If you plan to vote absentee this year, there are some simple steps you can take to avoid having your ballot rejected:
- Don’t procrastinate. If you’re not registered to vote or you need to update your registration with a new address, try to do so as soon as possible. Your completed absentee ballot needs to arrive to your local clerk by 5 p.m. on Election Day, Nov. 3. That deadline applies whether your ballot is delivered in-person or by mail. If you plan to request or return an absentee ballot by mail, don’t delay doing that, either. The state suggests allowing up to two weeks for absentee ballot delivery by mail, which would mean sending it to your clerk no later than Oct. 20.
- Read all directions carefully. Pay special attention to where you’re asked to add your signature. A lot of absentee ballots are rejected because voters forget to sign the affidavit printed on the envelope that holds their absentee ballot. That affidavit is what tells local election officials you’re following all of the voting rules to the best of your knowledge, so it’s really important not to skip over this step.
- Write your phone number on your absentee ballot paperwork. This will make it easier for election officials to contact you and give you a chance to correct any potential mistakes before it’s too late. While pollworkers in New Hampshire aren’t required by law to give voters this kind of notice, they are encouraged to do so.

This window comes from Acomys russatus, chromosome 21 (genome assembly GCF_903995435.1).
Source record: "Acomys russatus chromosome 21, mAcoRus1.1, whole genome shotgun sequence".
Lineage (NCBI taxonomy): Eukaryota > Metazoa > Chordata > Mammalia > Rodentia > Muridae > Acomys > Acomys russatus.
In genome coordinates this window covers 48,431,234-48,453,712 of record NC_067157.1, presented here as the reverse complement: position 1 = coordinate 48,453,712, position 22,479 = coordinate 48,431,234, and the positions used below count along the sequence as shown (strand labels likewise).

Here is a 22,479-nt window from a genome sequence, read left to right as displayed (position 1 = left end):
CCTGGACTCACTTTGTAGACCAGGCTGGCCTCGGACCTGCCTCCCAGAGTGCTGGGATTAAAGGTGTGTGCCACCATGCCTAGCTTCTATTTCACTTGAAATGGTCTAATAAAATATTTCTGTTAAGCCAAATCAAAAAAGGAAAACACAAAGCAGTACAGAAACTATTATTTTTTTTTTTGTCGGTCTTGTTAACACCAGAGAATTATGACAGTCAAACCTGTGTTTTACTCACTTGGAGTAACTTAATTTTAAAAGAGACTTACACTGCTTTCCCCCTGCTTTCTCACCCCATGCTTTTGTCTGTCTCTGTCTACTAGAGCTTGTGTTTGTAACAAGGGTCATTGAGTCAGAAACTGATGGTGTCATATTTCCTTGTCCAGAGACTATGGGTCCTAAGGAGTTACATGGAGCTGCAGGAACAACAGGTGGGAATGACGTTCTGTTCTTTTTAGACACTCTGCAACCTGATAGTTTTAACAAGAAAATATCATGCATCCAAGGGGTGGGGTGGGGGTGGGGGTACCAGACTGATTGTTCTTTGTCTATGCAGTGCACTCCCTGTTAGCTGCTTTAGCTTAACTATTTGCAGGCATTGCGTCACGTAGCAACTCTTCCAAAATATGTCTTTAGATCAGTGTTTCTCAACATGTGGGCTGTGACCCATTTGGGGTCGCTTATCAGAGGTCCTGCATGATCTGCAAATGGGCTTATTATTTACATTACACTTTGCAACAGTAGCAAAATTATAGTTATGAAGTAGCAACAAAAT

- Don’t send back a “naked” absentee ballot. Maybe you’ve been hearing about “naked ballots” causing problems for people in other states. A similar problem has often tripped up New Hampshire absentee voters. When you receive your absentee ballot packet from your local clerk, you should receive two envelopes: Your absentee ballot goes inside the affidavit envelope that you sign. Once you seal and sign the affidavit envelope, you put that inside the other envelope that's provided in your absentee packet. Make sure you turn in both envelopes when you mail or drop off your absentee ballot. If you need to send any paperwork with your absentee ballot, you should put that inside the outer envelope, not inside the affidavit envelope. The affidavit envelope should only hold your ballot.
- If you’re mailing your ballot, don’t forget postage. New Hampshire does not prepay postage for absentee ballots, and you’ll need to use at least the equivalent of one first-class or “forever” stamp. If you include other material with your absentee ballot, like paperwork to prove your identity or where you live, you’ll need to add more postage.
- Don’t hesitate to ask for help. If you’re worried you might mess up the process, remember that you can always reach out to your local clerk’s office. In many communities, you can also request and return your absentee ballot in-person at city or town hall. That way, you can avoid any uncertainty around postage delays and you’ll have a trained election official right there to help walk you through the process.
If you're running into any problems trying to vote absentee or in-person this year, we want to hear from you. Find out more about how you can help strengthen our reporting on election issues this fall.